(Bloomberg) -- The billions in cutbacks that Freeport- McMoRan Inc. has taken in its battle against plunging commodity prices may not be enough for one of its newest shareholders, billionaire activist investor Carl Icahn.
Icahn amassed about 8.5 percent of the international natural resources company, the investor disclosed Thursday in a filing with the U.S. Securities and Exchange Commission.
The activist may seek board representation and intends to hold talks with the Phoenix-based company on “capital expenditures, executive compensation practices and capital structure as well as curtailment of the issuer’s high-cost production operations,” according to the filing.
The filing was released after the close of regular trading in New York on Thursday, where Freeport rose 19 percent to $12.15 at 5:23 p.m. Prior to the release, Freeport soared 29 percent after the company said in a statement it plans to cut production at some mining operations, reduce its U.S. workforce and lower capital spending next year to $4 billion from a previously forecast $5.6 billion.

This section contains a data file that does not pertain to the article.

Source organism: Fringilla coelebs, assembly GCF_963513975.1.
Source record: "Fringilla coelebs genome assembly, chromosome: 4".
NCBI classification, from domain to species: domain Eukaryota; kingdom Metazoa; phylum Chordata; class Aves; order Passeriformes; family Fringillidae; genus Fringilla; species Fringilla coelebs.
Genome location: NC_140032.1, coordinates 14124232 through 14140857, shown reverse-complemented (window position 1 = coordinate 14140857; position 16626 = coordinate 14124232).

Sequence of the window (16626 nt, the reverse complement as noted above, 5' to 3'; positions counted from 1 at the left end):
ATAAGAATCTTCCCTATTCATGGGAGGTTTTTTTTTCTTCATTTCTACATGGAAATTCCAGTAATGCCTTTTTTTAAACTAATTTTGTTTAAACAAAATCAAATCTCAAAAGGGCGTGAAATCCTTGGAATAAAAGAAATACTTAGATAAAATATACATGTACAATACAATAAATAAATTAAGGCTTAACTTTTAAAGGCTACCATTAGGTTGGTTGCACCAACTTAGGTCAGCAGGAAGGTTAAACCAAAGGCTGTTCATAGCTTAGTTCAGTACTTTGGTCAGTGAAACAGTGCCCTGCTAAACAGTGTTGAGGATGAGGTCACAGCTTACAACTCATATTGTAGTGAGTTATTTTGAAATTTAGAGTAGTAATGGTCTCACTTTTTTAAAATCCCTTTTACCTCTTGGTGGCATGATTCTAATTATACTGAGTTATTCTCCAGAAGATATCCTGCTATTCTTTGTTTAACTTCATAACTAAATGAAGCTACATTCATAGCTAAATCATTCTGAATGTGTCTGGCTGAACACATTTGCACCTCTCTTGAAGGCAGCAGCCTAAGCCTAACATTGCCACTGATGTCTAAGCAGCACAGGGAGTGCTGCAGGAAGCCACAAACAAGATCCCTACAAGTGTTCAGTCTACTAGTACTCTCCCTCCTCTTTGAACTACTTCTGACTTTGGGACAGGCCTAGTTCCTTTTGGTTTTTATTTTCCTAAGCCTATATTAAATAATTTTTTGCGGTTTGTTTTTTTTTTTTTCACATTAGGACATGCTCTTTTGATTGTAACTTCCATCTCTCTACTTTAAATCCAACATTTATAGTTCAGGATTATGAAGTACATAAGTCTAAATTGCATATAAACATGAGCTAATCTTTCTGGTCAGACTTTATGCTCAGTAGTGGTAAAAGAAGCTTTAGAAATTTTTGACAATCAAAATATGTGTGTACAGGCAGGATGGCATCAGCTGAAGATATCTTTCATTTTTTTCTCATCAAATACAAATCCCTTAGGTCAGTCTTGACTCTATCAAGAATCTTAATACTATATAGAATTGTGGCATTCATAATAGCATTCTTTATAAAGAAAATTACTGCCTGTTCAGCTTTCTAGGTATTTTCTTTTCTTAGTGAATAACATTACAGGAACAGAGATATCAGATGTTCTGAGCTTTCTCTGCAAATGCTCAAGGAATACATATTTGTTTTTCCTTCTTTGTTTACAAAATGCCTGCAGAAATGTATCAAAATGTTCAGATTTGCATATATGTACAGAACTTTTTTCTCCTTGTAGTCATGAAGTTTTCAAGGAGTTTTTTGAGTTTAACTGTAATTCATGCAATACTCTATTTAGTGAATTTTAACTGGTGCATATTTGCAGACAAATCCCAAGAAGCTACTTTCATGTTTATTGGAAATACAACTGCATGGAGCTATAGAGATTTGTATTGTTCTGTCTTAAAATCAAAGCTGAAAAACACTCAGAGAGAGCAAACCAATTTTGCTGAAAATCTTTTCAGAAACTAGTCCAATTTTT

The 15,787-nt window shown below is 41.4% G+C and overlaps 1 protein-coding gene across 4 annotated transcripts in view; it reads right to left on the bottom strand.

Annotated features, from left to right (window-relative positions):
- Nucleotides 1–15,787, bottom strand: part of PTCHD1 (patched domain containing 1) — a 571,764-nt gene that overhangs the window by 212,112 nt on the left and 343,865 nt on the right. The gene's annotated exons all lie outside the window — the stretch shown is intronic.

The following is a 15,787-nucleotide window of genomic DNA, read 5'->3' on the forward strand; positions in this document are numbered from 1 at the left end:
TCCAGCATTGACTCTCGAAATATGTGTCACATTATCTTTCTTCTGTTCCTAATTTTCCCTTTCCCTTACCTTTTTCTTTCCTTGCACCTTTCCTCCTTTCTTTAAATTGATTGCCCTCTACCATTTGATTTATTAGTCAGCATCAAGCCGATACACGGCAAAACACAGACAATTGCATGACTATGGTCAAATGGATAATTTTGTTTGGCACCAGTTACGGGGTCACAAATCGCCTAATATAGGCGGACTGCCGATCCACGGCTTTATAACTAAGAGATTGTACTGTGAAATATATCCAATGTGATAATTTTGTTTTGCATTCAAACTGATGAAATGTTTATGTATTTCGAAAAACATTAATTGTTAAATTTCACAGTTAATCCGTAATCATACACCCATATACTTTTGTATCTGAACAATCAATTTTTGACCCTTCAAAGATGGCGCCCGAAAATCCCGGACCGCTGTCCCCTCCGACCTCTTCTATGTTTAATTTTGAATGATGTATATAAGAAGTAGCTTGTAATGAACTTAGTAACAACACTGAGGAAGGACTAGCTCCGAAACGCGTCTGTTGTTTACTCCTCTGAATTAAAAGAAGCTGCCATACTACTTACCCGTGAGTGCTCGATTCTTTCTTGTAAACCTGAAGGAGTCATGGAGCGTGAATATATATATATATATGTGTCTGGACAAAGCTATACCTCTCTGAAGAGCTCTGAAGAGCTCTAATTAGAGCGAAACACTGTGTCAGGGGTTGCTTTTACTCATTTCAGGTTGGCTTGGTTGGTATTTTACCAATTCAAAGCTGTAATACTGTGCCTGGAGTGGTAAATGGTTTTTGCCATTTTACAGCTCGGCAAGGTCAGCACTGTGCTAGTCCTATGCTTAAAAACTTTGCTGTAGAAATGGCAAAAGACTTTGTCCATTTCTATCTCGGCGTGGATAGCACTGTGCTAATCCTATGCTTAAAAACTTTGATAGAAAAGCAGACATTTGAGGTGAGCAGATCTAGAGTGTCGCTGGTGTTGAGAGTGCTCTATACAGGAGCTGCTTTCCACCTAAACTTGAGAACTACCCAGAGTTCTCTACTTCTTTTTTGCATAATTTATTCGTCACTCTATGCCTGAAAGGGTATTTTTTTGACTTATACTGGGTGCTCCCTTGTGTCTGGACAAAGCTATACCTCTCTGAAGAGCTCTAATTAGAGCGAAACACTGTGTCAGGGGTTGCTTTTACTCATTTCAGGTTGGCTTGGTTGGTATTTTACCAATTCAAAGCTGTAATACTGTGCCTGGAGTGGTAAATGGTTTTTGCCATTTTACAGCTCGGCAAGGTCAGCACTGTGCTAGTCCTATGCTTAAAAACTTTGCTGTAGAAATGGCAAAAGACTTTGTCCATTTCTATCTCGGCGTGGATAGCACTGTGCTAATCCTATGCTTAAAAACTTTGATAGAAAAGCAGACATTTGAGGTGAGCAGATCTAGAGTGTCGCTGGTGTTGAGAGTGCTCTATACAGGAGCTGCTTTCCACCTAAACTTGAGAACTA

Icahn’s investing firm filed a Hart-Scott-Rodino Act notice about a week ago, alerting regulators and Freeport that he intended to buy as much as 25 percent of the company, said two people familiar with the notice who asked not to be identified discussing non-public information. Icahn hadn’t held talks with management or the board as of Wednesday, Thursday’s filing states.
Freeport “maintains an open dialogue with our shareholders and welcomes constructive input toward our common goal of enhancing shareholder value,” the company said Thursday in a statement e-mailed 11 minutes after Icahn’s 13D activist filing was made public. Thursday’s 13D filing shows Icahn had already begun purchasing the shares as of July 17.
Eric Kinneberg, a Freeport spokesman, and Darren McDermott, a spokesman for the company with Brunswick Group, both declined to comment beyond Thursday’s statements.
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